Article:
Preparing Your Dog For Halloween
As a child I can remember my mother (American born and bred) having to mail drop instructional leaflets to all our neighbours so they were aware we would be trick or treating come October 31st. Nobody else that we knew seemed to be celebrating Halloween.
Nowadays the spooky holiday has been gaining popularity in Australia with each passing year. With an increase in the number of strangely dressed night time wanderers come Halloween night, you might notice disturbances in your dogs behaviour. Below are some simple tips on how you can help your dog cope this Halloween night.
If you live in a suburban area you can expect there is going to be an increase in foot traffic and general noise on Halloween night. People talking, kids screaming, perhaps your neighbours will have animated props in their front yard; all of these things are going to seem out of the ordinary and thus highly suspect in the eyes of your dog. One of the simplest ways to save them the stress of reacting to every little bump in the night, is to bring them inside with you.
It’s ok if you don’t want to participate on Halloween night. However, it doesn’t hurt to plan ahead and have some way to indicate to those who are out that they should save their time and skip your house. This will reduce the hassle of constant door knocking which can be a trigger for many dogs.
Crate Training & Enrichment
If you do want to be involved in the neighbourhoods trick or treating, have some enrichment prepared ahead of time. A meaty bone or frozen Kong can be great ways to keep your dog occupied for a while. If your dog has been properly crate trained, giving them their enrichment inside of this safe and familiar place not only keeps them busy, but helps reduce feelings of stress.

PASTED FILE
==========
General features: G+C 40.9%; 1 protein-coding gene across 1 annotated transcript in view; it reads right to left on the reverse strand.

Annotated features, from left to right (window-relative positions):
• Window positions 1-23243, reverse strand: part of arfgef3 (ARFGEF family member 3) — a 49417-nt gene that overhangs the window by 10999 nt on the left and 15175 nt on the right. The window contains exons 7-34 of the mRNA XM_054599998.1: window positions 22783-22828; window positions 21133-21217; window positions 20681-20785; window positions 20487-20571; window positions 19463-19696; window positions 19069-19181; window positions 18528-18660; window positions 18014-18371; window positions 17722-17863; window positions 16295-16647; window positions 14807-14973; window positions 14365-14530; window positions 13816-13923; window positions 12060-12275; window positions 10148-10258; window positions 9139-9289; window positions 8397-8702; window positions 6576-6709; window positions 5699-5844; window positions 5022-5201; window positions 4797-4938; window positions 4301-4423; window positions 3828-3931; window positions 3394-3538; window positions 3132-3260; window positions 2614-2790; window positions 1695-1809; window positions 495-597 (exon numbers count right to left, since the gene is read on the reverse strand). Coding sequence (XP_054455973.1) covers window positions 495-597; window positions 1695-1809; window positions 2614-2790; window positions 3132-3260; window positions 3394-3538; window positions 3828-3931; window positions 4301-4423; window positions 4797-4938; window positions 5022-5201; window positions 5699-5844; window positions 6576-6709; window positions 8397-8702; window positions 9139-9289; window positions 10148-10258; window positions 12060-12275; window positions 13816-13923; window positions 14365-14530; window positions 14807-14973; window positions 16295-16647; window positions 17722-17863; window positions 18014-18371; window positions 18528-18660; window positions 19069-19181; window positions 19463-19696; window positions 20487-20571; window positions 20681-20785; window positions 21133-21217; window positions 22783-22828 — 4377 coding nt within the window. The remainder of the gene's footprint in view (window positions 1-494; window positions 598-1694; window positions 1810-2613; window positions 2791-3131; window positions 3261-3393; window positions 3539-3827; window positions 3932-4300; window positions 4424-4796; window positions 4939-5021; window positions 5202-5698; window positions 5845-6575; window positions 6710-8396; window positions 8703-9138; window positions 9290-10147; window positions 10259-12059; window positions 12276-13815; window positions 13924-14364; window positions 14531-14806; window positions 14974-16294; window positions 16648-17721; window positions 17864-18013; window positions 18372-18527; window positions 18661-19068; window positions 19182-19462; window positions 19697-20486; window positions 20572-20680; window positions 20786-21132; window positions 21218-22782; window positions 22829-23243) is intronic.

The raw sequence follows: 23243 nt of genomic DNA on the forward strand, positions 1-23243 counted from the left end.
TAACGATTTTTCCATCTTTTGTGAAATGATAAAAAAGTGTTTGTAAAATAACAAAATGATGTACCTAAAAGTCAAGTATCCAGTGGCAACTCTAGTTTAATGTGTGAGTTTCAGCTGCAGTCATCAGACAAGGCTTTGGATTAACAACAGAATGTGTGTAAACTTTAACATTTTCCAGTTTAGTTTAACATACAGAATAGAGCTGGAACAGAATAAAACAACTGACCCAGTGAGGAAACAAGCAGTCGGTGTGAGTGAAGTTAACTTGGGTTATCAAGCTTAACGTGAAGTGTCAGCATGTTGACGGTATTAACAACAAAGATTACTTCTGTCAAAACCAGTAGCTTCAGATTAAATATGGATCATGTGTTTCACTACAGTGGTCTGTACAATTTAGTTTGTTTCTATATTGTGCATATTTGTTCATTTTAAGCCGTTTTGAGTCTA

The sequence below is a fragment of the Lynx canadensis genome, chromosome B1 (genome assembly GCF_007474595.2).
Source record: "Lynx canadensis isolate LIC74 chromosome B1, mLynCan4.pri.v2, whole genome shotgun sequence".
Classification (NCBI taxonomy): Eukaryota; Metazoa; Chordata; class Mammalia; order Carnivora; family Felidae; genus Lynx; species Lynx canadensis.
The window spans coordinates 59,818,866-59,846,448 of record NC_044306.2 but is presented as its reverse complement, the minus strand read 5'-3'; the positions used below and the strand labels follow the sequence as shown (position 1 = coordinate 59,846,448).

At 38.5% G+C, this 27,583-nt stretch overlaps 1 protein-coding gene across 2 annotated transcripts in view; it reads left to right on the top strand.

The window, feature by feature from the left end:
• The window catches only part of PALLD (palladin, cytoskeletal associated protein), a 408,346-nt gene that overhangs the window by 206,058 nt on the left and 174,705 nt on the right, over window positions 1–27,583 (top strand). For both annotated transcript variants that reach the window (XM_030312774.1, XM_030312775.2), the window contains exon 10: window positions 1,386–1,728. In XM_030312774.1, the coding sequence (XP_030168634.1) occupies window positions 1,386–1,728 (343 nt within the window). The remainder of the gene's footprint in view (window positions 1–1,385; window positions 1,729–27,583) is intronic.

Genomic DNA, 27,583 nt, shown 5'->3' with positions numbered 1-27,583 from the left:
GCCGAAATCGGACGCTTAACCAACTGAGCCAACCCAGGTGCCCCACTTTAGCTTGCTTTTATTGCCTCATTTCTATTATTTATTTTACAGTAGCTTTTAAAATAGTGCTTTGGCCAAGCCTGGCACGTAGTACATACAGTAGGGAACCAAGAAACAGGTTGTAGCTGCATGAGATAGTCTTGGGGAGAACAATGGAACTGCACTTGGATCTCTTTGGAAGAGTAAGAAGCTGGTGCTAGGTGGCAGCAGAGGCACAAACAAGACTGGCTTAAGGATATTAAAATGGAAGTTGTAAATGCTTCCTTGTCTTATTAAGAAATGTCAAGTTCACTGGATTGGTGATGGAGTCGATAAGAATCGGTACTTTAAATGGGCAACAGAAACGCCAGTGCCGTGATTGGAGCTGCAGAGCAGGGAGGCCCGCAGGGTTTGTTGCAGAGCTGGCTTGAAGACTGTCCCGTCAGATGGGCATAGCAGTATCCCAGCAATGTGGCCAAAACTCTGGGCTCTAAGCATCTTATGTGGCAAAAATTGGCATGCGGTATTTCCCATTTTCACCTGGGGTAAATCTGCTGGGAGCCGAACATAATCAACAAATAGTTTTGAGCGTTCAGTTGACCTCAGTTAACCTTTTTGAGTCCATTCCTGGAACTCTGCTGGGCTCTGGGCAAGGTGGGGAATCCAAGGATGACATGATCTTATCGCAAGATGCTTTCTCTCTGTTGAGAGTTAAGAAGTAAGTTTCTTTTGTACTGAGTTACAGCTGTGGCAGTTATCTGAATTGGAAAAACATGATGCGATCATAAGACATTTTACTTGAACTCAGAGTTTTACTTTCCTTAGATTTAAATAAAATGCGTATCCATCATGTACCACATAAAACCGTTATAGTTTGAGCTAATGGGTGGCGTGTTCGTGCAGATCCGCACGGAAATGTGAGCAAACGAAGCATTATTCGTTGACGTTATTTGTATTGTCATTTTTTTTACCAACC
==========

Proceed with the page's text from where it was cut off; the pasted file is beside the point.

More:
There is also the added bonus that a confined dog is kept out from under foot when you are opening the door for trick or treaters – a potential safety hazard if you live on a busy street and have a dog that lacks door manners.
Check your communities online notice board.
Halloween does not always fall conveniently on a Friday or Saturday night. Organised trick or treating events may be scheduled for more convenient times around the actual day itself. Keeping an eye out for this allows you to be prepared ahead of time.
Using training games to introduce your dog in a controlled and positive manner to some of the potentially scary things they may encounter (strangely dressed people, kids yelling boo etc.) ahead of Halloween night, can better prepare them to cope with these things when they happen unexpectedly.
This doesn’t just apply to Halloween, but to all sorts of everyday stimuli. We strongly encourage structured confidence building exercises for dogs of all ages.
We hope this year that you and your dogs have a safe and happy Halloween.